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J Neurosurg Pediatr. 2012 Jun;9(6):670-5. doi: 10.3171/2012.2.PEDS11538.

Growing skull fracture stages and treatment strategy.

Author information

1
Department of Neurosurgery, West China Hospital, Sichuan University, Chengdu, Sichuan Province, People's Republic of China. xuesongliu98@gmail.com

Abstract

OBJECT:

A growing skull fracture (GSF) is a rare but significant late complication of skull fractures, usually occurring during infancy and early childhood. Delayed diagnosis and improper treatment could exacerbate this disease. The aim of this study was to introduce a new hypothesis about, describe the stages of, and discuss the treatment strategy for GSF.

METHODS:

The authors performed a retrospective review of 27 patients with GSF, who were grouped according to 3 different GSF stages.

RESULTS:

Over a period of 20 years, 27 patients with GSF (16 males and 11 females) were treated in the authors' department. The mean follow-up period was 26.5 months. Six patients were in the prephase of GSF (Stage 1), 10 patients in the early phase (Stage 2), and 11 in the late phase (Stage 3). All patients underwent duraplasty. All 6 patients at Stage 1 and 5 patients at Stage 2 underwent craniotomy without cranioplasty. Five patients at Stage 2 and all of the patients at Stage 3 underwent cranioplasty with autologous bone and alloplastic materials, respectively. Among all patients, 5 underwent ventriculoperitoneal shunt placement. Symptoms in all patients at Stages 1 and 2 were alleviated or disappeared, and the cranial bones developed without deformity during follow-up. Among patients with Stage 3 GSF, no obvious improvement in neurological deficits was observed. Three patients underwent additional operations because of cranial deformation or infection.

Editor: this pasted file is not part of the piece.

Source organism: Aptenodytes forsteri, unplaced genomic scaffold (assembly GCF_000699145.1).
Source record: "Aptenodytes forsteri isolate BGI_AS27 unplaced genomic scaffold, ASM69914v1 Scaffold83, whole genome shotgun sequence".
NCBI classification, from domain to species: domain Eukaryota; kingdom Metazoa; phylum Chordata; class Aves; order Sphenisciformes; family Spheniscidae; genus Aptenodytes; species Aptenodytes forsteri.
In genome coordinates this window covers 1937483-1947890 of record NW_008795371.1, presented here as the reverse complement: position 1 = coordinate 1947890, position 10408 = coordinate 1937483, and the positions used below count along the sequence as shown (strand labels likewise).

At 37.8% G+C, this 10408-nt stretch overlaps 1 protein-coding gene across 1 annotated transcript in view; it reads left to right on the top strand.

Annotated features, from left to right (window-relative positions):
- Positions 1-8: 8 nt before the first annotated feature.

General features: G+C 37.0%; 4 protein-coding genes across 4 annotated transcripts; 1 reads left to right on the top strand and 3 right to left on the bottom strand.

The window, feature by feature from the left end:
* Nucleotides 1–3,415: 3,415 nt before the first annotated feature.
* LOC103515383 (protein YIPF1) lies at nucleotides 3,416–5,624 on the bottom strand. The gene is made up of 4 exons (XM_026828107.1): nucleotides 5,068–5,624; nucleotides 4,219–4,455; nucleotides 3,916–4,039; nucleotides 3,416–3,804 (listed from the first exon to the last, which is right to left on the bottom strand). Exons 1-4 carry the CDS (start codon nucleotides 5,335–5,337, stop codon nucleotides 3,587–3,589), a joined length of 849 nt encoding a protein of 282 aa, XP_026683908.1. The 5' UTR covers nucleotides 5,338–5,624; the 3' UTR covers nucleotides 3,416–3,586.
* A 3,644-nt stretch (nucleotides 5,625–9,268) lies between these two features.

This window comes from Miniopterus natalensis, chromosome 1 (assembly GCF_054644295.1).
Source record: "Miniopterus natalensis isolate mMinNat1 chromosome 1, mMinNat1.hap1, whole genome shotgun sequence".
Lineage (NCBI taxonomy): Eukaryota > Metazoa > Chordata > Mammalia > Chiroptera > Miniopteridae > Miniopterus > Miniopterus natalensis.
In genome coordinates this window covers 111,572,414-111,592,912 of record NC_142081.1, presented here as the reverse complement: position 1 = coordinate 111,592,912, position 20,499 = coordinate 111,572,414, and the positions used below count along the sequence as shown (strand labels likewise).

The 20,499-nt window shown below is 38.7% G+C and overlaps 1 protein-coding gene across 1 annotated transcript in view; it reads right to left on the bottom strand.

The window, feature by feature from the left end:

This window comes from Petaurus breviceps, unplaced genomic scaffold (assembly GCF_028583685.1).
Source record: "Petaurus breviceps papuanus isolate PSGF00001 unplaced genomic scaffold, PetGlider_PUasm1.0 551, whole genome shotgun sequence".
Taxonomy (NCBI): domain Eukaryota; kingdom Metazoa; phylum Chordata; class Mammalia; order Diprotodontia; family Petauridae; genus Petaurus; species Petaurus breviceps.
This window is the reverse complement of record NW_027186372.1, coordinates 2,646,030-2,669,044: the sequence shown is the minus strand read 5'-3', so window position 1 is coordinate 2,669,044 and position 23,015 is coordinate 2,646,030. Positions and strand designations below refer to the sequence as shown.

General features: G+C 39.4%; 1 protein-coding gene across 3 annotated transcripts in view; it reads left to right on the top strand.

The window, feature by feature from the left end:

CONCLUSIONS:

The authors identify the stages of GSF according to a new hypothesis. They conclude that accurately diagnosing and treating GSF during Stages 1 and 2 leads to a better prognosis.

PMID:
22656261
DOI:
10.3171/2012.2.PEDS11538
[Indexed for MEDLINE]
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